7. 'Belinda's Dream' - a medium-size shrub rose that has pink fragrant blooms between April and November. The blooms resemble hybrid teas with petal a count of about 114 on bushes loaded with blue-green foliage. The mature bush size is 5 ft. by 5 ft. This rose was the first one to receive the 'Earthkind' designation.

  8. 'Else Poulson' - a pink floribunda rose that blooms with semi-double flowers between April and November. It has been described that this bush's growth resembles a cyclamen and is best suited for use in background plantings. The mature bush size is 5 ft by 5 ft.

  9. "Katy Road Pink" - a fragrant pink found rose that blooms with double flowers between April and November on mature bushes that are 5 ft. tall and 5 ft. wide.

  10. 'Mutabilis' - (the 'Butterfly' Rose) - a China rose that has single blooms which change color during their life cycle from yellow to pink to crimson. This rose blooms between April and November on large bushes that are approximately 6 ft by 6 ft.

  11. 'Climbing Pinkie' - This pink semi-double polyantha rose has very fragrant blooms between April and November. When cultivated as a climbing rose, the canes can reach 10 ft. long. If cultivated as a shrub, the bush size will be 5 ft. tall by 7 ft. wide. This variety blooms once a year in the spring. During the bloom season it is not uncommon for a mature bush to display 800 blooms each day.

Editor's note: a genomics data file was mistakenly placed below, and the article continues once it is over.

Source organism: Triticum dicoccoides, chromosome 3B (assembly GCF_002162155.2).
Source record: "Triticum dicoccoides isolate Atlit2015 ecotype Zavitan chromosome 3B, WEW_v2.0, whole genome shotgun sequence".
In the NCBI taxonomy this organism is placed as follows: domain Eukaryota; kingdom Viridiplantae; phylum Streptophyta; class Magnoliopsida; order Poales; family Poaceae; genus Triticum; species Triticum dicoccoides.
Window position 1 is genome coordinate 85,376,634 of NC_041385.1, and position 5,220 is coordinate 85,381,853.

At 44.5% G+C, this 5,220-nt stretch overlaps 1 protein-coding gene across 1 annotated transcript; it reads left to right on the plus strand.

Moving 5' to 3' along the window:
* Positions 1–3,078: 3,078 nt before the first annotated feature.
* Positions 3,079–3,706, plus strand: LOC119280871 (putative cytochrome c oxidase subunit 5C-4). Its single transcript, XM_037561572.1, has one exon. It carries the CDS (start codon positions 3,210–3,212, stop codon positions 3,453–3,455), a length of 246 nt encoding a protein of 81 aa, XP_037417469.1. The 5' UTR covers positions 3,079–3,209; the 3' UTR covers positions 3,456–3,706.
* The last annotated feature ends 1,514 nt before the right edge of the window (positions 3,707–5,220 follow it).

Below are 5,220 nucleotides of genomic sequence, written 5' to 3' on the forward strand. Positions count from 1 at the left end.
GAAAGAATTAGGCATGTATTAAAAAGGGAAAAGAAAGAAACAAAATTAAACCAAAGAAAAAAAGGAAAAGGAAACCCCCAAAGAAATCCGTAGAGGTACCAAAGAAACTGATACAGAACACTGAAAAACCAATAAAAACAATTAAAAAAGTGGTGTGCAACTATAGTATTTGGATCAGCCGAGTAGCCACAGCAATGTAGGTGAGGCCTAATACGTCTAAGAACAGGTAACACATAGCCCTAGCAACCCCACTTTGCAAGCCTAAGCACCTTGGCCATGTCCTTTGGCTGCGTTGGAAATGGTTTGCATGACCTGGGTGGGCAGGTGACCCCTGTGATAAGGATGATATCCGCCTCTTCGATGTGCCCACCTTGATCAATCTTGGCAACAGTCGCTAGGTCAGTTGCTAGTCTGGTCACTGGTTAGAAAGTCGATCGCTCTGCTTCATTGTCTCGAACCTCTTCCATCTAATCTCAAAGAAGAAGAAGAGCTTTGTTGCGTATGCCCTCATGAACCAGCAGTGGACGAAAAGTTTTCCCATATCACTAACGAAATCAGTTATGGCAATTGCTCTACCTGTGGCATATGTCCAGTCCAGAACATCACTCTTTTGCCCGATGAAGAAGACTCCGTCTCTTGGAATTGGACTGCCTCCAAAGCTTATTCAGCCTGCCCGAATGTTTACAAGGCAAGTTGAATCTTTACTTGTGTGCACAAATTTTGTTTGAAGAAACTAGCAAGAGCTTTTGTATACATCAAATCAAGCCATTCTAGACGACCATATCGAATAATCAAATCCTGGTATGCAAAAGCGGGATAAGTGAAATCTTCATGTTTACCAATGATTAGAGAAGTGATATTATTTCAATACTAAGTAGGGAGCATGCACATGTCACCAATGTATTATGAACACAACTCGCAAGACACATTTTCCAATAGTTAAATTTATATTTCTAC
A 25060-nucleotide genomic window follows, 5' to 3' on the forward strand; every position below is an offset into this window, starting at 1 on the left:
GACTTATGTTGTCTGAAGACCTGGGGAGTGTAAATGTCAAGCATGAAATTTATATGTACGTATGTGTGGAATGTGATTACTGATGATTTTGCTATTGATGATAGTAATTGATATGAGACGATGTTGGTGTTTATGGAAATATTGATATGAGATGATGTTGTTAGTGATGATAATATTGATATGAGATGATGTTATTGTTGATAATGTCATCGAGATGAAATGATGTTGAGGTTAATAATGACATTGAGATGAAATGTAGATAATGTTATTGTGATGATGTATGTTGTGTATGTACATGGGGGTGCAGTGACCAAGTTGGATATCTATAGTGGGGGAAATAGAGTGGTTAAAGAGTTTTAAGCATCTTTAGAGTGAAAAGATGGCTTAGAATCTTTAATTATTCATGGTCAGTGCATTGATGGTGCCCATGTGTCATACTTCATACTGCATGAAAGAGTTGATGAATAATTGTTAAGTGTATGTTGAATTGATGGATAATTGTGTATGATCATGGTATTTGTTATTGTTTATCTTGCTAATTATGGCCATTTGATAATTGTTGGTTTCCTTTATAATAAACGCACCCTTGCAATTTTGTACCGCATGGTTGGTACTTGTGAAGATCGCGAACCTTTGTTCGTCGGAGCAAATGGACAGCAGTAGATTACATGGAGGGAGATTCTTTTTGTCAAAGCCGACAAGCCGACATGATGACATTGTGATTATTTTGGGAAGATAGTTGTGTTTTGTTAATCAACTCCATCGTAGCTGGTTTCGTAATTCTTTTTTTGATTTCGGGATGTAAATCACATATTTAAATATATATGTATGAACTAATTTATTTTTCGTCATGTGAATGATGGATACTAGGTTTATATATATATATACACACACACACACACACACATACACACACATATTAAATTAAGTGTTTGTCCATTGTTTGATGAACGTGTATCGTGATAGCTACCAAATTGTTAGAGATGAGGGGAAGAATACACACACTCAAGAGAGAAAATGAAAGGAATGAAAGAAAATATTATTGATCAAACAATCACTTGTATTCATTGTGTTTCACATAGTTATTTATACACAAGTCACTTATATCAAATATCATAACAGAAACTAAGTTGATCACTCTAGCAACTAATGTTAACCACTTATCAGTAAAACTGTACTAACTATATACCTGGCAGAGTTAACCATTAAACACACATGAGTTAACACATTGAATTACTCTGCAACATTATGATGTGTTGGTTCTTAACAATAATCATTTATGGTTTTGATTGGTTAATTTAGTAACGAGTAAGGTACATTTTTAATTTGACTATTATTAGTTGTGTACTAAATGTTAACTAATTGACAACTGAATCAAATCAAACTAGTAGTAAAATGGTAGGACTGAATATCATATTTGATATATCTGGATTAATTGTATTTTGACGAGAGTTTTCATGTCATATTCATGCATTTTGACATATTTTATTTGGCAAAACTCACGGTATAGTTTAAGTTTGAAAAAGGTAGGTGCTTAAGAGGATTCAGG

EarthKind˜ Practices At The Peaceful Habitations Rose Gardens

The Peaceful Habitations Rose Gardens are a virtual "Living Laboratory for EarthKind˜ and "soon to be" EarthKind˜ roses. The display garden includes more than 1,400 plants which represent over 650 varieties of low-maintenance roses, and all of the initially designated EarthKind˜ roses are included in our collection.

Our roses thrive not because of what WE do or do not do, but simply because of the kinds of roses that they are. Many of our roses are the "Old Garden" varieties that have stood the test of time. Others are "Found" roses that have survived alone in cemeteries, along country roads, in old neighborhoods, and at abandoned home sites. These roses are really tough and they thrive on neglect and abuse that would quickly kill most modern roses.

Long before learning of the Texas A&M EarthKind˜ rose program, we collected a wide variety of roses that were well adapted to our climate and cultural conditions. Then we planted the garden and proceeded to practice "rose abuse":

  • We generally did not amend or pamper the soil. We just dug a hole in the caliche and rock, planted the rose, and covered up the evidence. However, we did make one concession and formed raised beds where the underlying solid limestone causes seeps and springs to flow in wet weather.

  • We rarely fertilized

  • We never sprayed for insects or diseases

  • We never pruned other than to remove dead wood and make cuttings

  • And we watered deeply but infrequently once the plants were established

You may be wondering, with all these traditional "rose things" that we never do,

What do we do with all that free time?

Why, we just "smell the roses"!

REFERENCES

Gaye Hammond. "Earthkind" Roses - The Brightest Star on the Horizon

Dr. Steven George. General Overview Of The EarthKind™ Environmental Landscape Management Program

Last updated 02/16/2004